Making Difficult Decisions: How Much Do We Value Elementary History Education?
The condition of history education in elementary schools is conflicted and fragile. I live and teach in the state of Virginia, where the state requires my 4th-grade students to pass an end-of-year 40-question multiple-choice test, which covers all of Virginia history, geography, and economics from 1607 to present day. The district I teach for allots a total of 25 minutes per day for me to cover all that material. Twenty-five minutes a day for more than 400 years of story.
The Standards of Learning (SOLs) in Virginia were created and implemented about 15 years ago, just at the beginning of my career in 4th grade. As a 4th-grade teacher, my students only had one SOL test to pass: Virginia Studies. We were given 45 minutes daily for social studies. My first year, I had five students out of 25 pass the test, and my class’s passing percentage was the highest of all four 4th grades. According to the promotion/retention policy of my district at the time, a student could be retained solely on the basis of failing that Virginia Studies SOL test. Virginia was very serious about her students knowing her history.
Over the next decade, I worked hard to raise the bar for both my students and myself. With the support of my administration and my district, I took workshops with the Library of Congress, participated in TAH grants, created teaching materials, learned about using primary sources, and even got some hands-on experience through a teacher institute at Yorktown. I spent my summers and weekends traveling around the state of Virginia scouting out potential field trips, as well as just seeing history up close, photographing and collecting information about all those people and places we were required to teach: Monticello, Gunston Hall, Mount Vernon, Natural Bridge, Luray Caverns, Frontier Culture Museum, Richmond, Skyline Drive, etc. I’m proud to say that as a result of all this effort, our 4th graders have maintained an average of about 85% passing for the past five years.
But the cold hard fact is that due to No Child Left Behind and my school’s lack of “Adequate Yearly Progress” (AYP), the pendulum has definitely swung away from the focus on history in 4th grade. Now my 4th graders are required to take SOLs in math and reading, in addition to the Virginia Studies test. But it's only the scores for the math and reading that count towards our AYP. Now we are given 25 minutes a day for social studies. I have the skills and the knowledge. I know the curriculum, and I have collected primary sources and created lessons with primary sources as the center. What I don’t have is enough time in the day to actually use the lessons and resources I have. In addition, with the focus on making AYP, nearly all of our resources are going towards programs and materials for math and reading.
For example, we used to get money from the district to take our students to Jamestown and Yorktown for a capstone fieldtrip in May. Last year was the first year that we were told that we couldn't have the money for the buses. Consequently, our 4th graders missed the trip. Ironically, last year was also the first year that we were required to implement the revised Virginia Studies SOLs, revised by the state to add content. Less time, more content. Less money, less resources, less of everything except expectation of what our 4th-grade citizens should know, understand, and be able to explain.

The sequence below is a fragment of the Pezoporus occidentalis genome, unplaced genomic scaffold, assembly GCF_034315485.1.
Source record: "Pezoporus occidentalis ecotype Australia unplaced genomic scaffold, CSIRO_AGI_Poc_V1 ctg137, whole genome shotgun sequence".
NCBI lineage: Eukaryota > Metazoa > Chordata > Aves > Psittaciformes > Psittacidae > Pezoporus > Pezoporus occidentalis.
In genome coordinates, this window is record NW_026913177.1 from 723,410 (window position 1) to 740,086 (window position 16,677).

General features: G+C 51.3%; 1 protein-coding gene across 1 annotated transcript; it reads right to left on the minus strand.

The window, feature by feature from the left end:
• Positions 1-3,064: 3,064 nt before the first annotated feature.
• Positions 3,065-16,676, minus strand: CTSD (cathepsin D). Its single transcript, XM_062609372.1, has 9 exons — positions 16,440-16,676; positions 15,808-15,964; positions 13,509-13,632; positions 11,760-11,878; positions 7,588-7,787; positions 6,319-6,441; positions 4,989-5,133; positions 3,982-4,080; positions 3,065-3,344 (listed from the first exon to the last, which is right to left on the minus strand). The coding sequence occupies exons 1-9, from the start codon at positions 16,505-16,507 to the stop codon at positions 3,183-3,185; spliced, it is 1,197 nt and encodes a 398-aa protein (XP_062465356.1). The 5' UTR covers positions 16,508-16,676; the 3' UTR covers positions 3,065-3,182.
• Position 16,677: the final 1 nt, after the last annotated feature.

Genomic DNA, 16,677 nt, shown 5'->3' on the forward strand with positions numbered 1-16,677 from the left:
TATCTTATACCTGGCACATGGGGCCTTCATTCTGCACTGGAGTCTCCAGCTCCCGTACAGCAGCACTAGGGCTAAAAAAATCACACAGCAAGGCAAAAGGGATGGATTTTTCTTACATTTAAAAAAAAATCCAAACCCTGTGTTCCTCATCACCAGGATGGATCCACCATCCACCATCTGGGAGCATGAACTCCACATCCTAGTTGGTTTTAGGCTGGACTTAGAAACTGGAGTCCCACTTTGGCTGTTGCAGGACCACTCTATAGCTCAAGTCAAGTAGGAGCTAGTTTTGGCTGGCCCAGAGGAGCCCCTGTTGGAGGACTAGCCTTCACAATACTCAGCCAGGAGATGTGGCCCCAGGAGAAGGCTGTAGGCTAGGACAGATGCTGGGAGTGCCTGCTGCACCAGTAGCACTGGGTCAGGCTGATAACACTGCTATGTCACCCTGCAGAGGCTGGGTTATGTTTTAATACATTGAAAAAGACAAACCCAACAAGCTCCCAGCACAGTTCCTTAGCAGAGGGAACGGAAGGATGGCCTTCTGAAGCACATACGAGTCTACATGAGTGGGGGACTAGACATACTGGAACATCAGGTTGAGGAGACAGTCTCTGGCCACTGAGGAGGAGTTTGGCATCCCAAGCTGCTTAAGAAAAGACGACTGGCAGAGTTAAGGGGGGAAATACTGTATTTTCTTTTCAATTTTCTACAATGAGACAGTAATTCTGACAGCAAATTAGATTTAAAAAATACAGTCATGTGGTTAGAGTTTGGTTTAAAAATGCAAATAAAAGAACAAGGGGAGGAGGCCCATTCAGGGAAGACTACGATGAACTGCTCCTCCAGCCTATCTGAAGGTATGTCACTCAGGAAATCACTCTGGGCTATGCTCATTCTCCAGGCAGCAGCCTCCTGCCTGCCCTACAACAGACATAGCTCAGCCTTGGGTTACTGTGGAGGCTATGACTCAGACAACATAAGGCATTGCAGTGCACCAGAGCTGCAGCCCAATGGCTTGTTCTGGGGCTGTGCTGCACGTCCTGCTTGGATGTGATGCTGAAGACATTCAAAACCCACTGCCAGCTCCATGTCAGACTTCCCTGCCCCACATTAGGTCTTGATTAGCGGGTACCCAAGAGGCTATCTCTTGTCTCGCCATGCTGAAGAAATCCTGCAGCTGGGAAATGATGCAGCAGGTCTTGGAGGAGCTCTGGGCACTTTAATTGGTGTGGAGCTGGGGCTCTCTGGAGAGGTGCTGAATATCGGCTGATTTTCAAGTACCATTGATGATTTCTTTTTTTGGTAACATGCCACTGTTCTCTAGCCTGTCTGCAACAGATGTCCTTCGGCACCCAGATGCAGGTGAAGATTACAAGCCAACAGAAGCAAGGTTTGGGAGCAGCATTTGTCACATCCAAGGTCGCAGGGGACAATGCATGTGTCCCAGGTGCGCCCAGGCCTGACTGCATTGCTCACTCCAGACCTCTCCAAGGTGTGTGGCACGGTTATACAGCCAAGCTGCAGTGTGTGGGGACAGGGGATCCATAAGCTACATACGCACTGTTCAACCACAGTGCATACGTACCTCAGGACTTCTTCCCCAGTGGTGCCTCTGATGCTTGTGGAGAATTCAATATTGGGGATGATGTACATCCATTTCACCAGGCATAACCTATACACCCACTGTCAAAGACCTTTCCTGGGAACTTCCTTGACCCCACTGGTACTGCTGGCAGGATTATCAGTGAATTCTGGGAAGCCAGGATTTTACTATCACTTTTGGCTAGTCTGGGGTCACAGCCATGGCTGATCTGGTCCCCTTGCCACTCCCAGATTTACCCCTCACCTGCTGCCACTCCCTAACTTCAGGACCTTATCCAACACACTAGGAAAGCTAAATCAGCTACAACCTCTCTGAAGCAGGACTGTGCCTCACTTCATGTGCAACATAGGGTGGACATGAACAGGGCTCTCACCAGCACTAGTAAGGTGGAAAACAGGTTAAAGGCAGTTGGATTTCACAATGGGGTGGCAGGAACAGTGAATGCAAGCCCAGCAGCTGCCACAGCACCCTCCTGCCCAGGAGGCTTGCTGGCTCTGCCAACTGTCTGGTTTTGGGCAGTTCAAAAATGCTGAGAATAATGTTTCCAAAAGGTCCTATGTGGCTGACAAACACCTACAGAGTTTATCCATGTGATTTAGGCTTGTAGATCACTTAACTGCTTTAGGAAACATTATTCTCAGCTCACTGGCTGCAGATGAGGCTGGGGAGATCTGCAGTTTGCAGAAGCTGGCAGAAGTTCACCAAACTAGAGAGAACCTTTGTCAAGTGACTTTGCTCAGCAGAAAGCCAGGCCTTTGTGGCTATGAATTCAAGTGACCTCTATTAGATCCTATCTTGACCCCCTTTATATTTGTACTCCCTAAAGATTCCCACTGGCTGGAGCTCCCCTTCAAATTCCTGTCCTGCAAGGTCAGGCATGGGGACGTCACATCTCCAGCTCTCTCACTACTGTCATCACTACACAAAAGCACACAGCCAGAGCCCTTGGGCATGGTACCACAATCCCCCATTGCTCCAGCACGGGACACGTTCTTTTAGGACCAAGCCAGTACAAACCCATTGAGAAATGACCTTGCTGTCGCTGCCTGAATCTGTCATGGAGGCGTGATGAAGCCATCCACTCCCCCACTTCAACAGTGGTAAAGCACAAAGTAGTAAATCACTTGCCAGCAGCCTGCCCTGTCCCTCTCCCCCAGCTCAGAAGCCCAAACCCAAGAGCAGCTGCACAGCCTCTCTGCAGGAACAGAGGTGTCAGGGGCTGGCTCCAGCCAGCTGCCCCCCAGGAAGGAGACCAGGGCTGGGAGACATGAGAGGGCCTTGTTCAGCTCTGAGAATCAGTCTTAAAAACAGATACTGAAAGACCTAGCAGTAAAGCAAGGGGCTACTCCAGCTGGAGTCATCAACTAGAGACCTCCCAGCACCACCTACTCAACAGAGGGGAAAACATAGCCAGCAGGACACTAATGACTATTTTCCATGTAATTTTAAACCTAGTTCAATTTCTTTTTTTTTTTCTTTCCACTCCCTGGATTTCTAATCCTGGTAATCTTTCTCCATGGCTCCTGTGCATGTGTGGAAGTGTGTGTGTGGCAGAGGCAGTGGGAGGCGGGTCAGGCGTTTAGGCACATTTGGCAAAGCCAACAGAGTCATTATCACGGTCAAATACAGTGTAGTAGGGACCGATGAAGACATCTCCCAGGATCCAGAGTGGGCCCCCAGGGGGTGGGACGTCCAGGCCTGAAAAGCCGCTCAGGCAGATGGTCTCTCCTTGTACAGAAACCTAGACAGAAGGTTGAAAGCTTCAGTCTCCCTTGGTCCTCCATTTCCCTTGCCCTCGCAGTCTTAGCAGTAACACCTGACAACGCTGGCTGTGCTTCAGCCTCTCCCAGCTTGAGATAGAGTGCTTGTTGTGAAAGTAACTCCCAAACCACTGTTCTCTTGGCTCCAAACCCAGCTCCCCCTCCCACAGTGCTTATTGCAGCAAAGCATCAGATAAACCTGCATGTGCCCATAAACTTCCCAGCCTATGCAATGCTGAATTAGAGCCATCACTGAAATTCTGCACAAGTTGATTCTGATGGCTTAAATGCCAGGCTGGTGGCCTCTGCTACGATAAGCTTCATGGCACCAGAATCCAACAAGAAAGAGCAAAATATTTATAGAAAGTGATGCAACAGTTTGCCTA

Admittedly, I am an elementary school teacher, so I have most of my students in my classroom all day. In order to cover the Virginia Studies material, I have been making good use of the 50 minutes allotted to writing, and the 75 minutes allotted to reading and integrating social studies into language arts. We have done vocabulary study on words like "underground" which my 4th graders are surprised to learn can mean "secret." We have been reading historical fiction mysteries, biographies, and all those Dear America diaries. We have written biographical essays, and letters to Disney telling them all the historical inaccuracies of their Pocahontas movies.
But again, two years ago the district adopted a new scripted writing program and so we lost that 50 minutes of writing time. As the district chips away at the flexibility I have in managing my time in my classroom, I lose the ability to integrate the historical thinking and social studies curriculum into other subject areas. The basic problem, as I understand it, is that with a finite amount of time in a school day, something's got to give. It's educational triage; who or what do we make the priority? The federal government tells the state that reading and math are paramount. The state has to follow along or lose federal funding, but they are not willing to let go of their high expectations in the other areas as well. At the district level, we have to answer to both.
In my school, in my classroom, what's my choice? In my mind, historical thinking and citizenship are crucial to raising productive, participating, and aware adults. So I choose to strive and find ways to teach social studies in a meaningful way. But I am highly trained, passionate about history, and experienced. This year my 4th-grade team alone will take on three new teachers. Without the support of the state, the district, or our administration, and with only 25 minutes a day, what will their choices be?